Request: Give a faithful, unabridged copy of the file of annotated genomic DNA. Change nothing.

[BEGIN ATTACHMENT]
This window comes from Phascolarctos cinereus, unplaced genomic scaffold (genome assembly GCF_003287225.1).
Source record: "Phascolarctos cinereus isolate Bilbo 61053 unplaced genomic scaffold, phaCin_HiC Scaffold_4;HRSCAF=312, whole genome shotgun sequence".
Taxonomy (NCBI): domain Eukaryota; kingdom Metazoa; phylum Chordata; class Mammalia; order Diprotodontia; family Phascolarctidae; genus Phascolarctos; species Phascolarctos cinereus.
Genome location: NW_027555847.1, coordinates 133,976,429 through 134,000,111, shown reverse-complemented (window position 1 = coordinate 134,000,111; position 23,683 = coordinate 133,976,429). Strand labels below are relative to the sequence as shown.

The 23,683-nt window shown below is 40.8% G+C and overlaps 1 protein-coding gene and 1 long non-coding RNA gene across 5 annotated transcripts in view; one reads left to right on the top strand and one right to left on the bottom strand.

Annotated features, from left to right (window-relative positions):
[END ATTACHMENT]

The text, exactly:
This window comes from Phascolarctos cinereus, unplaced genomic scaffold (genome assembly GCF_003287225.1).
Source record: "Phascolarctos cinereus isolate Bilbo 61053 unplaced genomic scaffold, phaCin_HiC Scaffold_4;HRSCAF=312, whole genome shotgun sequence".
Taxonomy (NCBI): domain Eukaryota; kingdom Metazoa; phylum Chordata; class Mammalia; order Diprotodontia; family Phascolarctidae; genus Phascolarctos; species Phascolarctos cinereus.
Genome location: NW_027555847.1, coordinates 133,976,429 through 134,000,111, shown reverse-complemented (window position 1 = coordinate 134,000,111; position 23,683 = coordinate 133,976,429). Strand labels below are relative to the sequence as shown.

The 23,683-nt window shown below is 40.8% G+C and overlaps 1 protein-coding gene and 1 long non-coding RNA gene across 5 annotated transcripts in view; one reads left to right on the top strand and one right to left on the bottom strand.

Annotated features, from left to right (window-relative positions):